A few final notes:
- Jon Hamm did a fine job of directing the episode. He really understands the "Mad Men" style, and he executed it with subtlety and economy.
- There were some classic looks this episode: Peggy's increasingly weirded-out glances during the interview with Don and Michael Ginsberg; Don's frozen smile when he was compared to Derwood; and Roger's furious look when Pete made a point of humiliating him during the Mohawk celebration.
- I didn't particularly like how the Rolling Stones subplot ended: Even if he was high, how on Earth would Harry accidentally sign the wrong band? Surely he knows what the Rolling Stones and their managers look like. That just didn't make sense, and if it was meant to be a comic grace note at the end of the hour, it didn't work for me.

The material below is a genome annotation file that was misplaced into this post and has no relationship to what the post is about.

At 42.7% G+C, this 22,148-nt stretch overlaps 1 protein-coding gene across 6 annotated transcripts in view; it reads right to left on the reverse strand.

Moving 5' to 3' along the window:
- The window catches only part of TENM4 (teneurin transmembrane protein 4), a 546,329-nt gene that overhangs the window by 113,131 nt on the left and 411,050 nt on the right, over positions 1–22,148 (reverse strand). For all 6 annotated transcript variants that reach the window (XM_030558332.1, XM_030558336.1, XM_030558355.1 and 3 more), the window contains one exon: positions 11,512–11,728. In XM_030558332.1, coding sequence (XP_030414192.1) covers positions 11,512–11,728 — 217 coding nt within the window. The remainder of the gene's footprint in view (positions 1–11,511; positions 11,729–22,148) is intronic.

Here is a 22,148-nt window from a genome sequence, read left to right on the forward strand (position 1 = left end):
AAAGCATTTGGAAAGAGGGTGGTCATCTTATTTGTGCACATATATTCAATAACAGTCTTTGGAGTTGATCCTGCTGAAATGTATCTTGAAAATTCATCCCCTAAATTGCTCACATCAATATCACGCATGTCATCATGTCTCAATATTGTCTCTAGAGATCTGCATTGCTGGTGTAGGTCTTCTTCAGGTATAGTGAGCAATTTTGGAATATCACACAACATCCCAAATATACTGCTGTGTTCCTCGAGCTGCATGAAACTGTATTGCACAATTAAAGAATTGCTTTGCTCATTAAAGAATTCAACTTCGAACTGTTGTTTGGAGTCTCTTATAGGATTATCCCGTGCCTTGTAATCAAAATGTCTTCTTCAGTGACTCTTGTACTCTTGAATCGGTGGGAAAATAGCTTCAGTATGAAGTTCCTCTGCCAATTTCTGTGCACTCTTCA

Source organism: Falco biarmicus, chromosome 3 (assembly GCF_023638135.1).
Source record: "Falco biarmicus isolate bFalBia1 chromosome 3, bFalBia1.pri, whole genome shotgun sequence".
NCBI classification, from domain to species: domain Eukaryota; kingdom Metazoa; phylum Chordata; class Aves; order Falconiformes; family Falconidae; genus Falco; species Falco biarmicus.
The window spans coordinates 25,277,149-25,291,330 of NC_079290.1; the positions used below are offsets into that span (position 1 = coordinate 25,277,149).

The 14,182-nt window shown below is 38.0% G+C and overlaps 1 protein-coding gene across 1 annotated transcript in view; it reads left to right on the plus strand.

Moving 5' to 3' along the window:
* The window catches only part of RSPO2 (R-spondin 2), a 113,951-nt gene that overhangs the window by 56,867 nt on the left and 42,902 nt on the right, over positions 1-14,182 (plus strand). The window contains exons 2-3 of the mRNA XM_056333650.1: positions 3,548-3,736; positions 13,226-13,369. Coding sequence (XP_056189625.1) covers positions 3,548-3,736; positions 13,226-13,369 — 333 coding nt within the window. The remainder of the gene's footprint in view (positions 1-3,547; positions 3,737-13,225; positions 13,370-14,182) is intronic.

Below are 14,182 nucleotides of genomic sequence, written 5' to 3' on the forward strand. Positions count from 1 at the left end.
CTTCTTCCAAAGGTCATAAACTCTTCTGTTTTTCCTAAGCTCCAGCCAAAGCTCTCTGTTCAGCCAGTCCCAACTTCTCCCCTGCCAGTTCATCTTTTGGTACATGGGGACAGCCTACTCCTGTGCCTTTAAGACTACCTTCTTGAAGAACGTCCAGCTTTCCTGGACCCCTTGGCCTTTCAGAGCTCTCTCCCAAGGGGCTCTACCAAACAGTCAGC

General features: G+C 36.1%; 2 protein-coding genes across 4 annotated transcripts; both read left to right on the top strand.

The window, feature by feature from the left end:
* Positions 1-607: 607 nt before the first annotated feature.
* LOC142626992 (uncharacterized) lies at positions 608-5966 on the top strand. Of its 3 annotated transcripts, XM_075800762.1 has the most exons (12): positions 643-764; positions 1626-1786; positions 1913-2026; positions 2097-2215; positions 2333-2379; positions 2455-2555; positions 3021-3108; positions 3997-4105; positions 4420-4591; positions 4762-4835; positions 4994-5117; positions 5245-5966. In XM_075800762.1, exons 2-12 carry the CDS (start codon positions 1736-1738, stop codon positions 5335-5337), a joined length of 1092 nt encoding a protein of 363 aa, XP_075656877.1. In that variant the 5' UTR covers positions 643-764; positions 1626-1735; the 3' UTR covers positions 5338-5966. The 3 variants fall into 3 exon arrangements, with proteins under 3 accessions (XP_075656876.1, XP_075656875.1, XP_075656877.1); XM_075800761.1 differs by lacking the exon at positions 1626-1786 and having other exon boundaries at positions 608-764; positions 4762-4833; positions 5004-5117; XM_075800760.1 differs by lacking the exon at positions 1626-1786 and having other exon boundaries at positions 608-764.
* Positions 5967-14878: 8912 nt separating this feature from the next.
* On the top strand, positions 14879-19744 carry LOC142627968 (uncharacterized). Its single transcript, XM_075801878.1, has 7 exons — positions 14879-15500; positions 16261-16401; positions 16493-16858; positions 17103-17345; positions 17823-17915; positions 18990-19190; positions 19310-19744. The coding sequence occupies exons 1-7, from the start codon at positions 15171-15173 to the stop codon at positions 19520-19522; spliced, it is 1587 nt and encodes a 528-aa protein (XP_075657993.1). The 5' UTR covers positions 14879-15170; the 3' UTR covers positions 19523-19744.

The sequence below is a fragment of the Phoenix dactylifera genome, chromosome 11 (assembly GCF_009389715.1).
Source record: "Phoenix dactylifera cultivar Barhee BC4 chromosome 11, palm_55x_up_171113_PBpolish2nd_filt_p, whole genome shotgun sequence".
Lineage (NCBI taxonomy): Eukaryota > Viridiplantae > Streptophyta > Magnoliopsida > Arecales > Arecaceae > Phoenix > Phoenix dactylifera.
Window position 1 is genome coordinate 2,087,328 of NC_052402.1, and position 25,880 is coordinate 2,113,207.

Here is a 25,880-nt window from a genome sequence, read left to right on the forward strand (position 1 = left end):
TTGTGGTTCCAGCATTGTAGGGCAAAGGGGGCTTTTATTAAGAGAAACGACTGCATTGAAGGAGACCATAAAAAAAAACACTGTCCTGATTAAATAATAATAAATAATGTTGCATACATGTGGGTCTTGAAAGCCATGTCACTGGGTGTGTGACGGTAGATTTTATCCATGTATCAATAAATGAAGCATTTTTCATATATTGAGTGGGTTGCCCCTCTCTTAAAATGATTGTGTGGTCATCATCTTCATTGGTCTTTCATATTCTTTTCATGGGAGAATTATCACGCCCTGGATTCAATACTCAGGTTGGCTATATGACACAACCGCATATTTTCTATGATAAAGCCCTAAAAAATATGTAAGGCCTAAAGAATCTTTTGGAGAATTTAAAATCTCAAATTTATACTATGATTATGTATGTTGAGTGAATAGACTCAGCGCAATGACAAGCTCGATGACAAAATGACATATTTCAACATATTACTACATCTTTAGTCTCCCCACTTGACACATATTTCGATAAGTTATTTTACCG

- Presumably Caroline is now working full-time for Roger, which has to be the cushiest job at the agency, considering Roger specializes in doing nothing.
- When I write about the body-image issues Betty's dealing with, please don't think I necessarily share her views; my own personal opinions on these topics are not aligned with Betty's. I'm just trying to think about these issues the way she might, given what we know of her attitudes and thought processes.
- For more on how the show worked around Jones' real-life pregnancy this season, check out this story.
"Mad Men" airs Sundays at 10 p.m. ET on AMC.